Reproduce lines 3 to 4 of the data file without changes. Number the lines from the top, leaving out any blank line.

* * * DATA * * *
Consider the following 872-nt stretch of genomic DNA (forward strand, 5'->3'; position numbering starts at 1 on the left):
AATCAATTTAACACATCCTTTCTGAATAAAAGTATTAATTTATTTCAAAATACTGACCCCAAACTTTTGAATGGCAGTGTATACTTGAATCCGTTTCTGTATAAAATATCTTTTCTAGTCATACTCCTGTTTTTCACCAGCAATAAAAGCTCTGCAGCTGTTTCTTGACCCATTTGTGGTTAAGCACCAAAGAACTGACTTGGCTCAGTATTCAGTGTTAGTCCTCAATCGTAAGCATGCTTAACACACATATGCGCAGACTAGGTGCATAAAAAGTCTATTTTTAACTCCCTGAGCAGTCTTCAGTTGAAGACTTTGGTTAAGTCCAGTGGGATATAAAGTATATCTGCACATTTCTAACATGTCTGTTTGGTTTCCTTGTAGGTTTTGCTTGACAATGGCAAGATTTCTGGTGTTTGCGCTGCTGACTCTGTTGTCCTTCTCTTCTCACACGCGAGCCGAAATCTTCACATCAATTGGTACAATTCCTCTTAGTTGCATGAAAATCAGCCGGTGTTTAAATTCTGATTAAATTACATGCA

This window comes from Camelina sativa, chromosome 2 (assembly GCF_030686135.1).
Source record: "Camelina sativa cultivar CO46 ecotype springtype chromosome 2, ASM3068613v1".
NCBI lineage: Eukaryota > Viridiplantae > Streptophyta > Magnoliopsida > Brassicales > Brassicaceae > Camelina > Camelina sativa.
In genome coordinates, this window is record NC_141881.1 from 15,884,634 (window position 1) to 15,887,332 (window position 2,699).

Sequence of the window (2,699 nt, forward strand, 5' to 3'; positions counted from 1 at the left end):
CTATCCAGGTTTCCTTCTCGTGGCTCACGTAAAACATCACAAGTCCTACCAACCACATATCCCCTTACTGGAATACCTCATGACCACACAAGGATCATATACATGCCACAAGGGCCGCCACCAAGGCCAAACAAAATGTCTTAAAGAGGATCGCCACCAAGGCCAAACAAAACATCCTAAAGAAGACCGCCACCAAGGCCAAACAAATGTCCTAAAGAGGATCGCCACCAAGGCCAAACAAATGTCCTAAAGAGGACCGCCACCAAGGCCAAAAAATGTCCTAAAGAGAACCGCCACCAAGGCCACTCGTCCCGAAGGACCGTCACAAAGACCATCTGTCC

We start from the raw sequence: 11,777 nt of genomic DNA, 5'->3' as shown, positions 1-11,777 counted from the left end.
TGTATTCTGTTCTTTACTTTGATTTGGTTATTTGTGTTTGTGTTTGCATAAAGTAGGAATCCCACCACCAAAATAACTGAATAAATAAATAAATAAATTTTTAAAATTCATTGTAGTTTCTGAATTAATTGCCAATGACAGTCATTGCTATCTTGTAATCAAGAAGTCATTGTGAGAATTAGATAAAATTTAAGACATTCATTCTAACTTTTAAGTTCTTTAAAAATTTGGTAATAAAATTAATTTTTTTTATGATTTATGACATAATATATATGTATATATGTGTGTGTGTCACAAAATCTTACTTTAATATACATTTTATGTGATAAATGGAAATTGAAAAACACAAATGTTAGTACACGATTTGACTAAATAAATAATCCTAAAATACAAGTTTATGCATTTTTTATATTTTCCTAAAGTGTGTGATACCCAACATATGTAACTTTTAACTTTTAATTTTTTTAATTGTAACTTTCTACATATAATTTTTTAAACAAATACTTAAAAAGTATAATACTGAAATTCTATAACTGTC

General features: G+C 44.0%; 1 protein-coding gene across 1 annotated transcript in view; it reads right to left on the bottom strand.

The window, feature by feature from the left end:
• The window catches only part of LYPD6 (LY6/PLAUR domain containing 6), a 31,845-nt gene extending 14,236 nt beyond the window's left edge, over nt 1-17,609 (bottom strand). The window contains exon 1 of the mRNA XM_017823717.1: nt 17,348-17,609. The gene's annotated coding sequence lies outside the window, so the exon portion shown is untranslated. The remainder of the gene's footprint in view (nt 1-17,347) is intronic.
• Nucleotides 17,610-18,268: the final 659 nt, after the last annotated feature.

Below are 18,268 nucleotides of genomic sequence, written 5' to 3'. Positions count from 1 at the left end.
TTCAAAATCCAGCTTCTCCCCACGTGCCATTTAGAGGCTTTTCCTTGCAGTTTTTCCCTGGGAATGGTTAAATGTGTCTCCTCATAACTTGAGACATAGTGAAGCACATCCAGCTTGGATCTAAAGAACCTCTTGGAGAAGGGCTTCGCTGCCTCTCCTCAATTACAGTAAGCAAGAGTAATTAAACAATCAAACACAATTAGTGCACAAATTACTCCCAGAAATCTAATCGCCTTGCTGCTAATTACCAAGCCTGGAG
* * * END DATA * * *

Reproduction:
This window comes from Camelina sativa, chromosome 2 (assembly GCF_030686135.1).
Source record: "Camelina sativa cultivar CO46 ecotype springtype chromosome 2, ASM3068613v1".